Parenthood is a wonderful experience and one that you are sure to enjoy. But, as a disabled parent, there are a few things you should know before your bouncing bundle has you buckling under pressure.
There’s lots of stress involved. Parenting is filled with unrivalled love and a sense of hope for the future that you could never imagine. But it’s also full of inconsolable crying – sometimes by you and not the baby! – along with frustration, confusion, fear and worry. Between midnight feedings, unexplained fevers and hundreds of diapers each month, parenting is downright stressful. You have to take steps to keep yourself physically and mentally well in order to be the best parent possible. If you are struggling with parenthood, you are not alone. Don’t blame yourself and remember to take some time out just for you. This will help you feel relaxed and ready to tackle the new challenges you’re presented each and every day.
Yes, it really does take a village. You’ve overcome diversity in your life and you are no stranger to challenges. But like all parents, you are going to need help. Whether it’s in the form of a personal assistant to help with daily chores or finding a safe and loving environment for your child to socialise if and when you return to work, you will not be the only person involved in your child’s care. The sooner you learn to accept that and embrace it, the more prepared you will be to insert the right people into your baby’s life.
The fatigue is almost unbearable. The Science of Mom, a blog by Alice Callahan, PhD. describes sleep deprivation as the dark side of parenting. Not getting enough sleep can affect your mood as well as your physical health. Discuss nighttime nappy changes and feedings with your partner before the baby arrives. If you can alternate baby duty the first few months, you will both have a chance at getting some much needed shut-eye.
You need to get your house together now. Your disability has likely made it necessary to provide for yourself certain home modifications. The same goes when having a baby. There are a number of adaptive parenting products, such as large-screen video monitors for the visually impaired, that can make your job a little less daunting. But your first course of action is to eliminate hazards around the home. Sharp objects and under-cabinet chemicals may not seem like a danger now, but kids grow fast and circumventing these and other issues will keep your child safe as they turn from innocent infant into tinkering toddler.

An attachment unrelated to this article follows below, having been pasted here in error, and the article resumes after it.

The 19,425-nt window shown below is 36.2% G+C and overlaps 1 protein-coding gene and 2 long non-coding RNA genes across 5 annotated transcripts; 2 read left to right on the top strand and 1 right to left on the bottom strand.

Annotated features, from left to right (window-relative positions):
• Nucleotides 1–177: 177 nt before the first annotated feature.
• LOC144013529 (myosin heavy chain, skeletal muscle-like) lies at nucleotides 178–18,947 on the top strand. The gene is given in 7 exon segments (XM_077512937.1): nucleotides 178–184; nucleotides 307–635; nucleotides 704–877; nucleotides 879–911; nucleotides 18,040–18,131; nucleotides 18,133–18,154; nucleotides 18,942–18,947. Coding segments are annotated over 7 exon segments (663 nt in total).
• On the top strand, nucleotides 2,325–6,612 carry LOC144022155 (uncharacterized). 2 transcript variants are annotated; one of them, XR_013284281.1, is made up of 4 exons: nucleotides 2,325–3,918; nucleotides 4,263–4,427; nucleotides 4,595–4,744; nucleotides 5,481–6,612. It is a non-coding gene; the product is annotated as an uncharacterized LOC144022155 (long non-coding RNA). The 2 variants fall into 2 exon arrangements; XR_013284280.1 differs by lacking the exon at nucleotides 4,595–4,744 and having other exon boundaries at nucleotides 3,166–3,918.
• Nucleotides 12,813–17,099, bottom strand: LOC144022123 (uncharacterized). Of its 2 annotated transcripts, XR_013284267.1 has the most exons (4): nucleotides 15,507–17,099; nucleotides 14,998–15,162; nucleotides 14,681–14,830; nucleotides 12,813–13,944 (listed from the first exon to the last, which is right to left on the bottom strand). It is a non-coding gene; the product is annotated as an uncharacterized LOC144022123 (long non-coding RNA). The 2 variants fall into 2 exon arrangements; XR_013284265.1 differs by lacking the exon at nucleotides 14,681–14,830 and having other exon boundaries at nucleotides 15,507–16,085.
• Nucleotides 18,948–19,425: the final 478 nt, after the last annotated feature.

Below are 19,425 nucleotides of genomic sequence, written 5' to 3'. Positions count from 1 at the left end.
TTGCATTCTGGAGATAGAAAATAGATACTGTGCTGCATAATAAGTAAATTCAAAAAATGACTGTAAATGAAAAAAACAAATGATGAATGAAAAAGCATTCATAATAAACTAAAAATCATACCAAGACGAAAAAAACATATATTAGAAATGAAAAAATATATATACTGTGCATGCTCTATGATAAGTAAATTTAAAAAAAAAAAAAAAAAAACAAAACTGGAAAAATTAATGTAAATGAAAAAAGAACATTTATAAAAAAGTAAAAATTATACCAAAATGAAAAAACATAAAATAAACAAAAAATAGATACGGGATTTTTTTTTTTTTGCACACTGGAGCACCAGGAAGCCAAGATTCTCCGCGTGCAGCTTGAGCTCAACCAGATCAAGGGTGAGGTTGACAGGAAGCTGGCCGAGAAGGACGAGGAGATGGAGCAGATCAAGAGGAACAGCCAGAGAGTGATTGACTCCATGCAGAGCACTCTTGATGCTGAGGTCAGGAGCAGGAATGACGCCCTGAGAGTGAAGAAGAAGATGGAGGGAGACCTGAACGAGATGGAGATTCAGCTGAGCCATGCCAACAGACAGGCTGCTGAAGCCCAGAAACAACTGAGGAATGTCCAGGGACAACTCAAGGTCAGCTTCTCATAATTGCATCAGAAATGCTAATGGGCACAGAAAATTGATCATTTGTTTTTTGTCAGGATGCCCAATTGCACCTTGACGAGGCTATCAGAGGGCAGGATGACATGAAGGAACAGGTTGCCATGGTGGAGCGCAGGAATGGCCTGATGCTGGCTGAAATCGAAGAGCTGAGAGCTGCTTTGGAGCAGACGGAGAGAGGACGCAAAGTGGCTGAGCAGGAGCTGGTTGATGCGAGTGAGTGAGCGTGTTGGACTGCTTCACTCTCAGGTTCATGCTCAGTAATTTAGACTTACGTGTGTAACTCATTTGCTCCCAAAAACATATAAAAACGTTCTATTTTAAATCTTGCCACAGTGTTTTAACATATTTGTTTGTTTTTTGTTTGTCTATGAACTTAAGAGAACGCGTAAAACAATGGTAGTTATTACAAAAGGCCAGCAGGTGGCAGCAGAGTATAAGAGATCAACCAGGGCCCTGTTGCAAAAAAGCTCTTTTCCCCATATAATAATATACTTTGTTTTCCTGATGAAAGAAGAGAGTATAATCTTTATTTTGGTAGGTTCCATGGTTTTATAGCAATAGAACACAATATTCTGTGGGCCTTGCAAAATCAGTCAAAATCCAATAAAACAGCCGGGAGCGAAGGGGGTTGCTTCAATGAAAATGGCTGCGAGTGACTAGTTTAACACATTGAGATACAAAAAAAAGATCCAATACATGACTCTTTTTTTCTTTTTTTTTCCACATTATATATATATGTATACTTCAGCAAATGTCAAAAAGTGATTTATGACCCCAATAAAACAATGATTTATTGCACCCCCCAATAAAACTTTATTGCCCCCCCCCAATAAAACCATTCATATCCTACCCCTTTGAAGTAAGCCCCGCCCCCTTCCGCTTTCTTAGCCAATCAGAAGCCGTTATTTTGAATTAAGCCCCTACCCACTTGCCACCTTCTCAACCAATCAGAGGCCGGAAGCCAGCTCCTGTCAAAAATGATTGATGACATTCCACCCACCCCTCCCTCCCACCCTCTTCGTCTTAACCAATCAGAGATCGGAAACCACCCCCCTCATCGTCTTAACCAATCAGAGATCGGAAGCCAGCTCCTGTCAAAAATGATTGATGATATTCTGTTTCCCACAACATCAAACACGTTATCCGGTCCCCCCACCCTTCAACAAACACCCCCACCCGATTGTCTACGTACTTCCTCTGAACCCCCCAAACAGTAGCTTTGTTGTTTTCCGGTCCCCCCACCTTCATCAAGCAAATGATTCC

Having a baby changes your relationships. Yeah, we know it sounds cliché, but having a baby really does change everything and not always for the best. It’s vital that you and your spouse keep a watch on your relationship. According to Family Therapist Catherine McCall, “The greatest gift you can give your child is a strong relationship between the two of you…” Don’t let the frustrations of parenting coupled with those relating to your disability interfere with your relationship with your partner. That is not to say that single parents are unable to model healthy relationships, they absolutely can. But if you bring a baby into the world with a partner, don’t let them bear witness to your personal issues.
If we haven’t scared you yet, congratulations, you are one step closer to being a devoted mum or dad. Keep in mind that your physical abilities, while certainly not a barrier to parenthood, will change the way you do things. But your child will grow up in a happy household and parents who are truly invested in their well-being. And even if you can’t play basketball or give piggyback rides, you can nurture your child from infancy to adulthood. Your disability may even serve to give your child a more compassionate and caring view of the world – which is exactly what the world needs.
The New Zealand Ministry of Education offers this list of groups and organisations that can help support you throughout your parenting journey.
– Written by Ashley Taylor, Disabledparents.org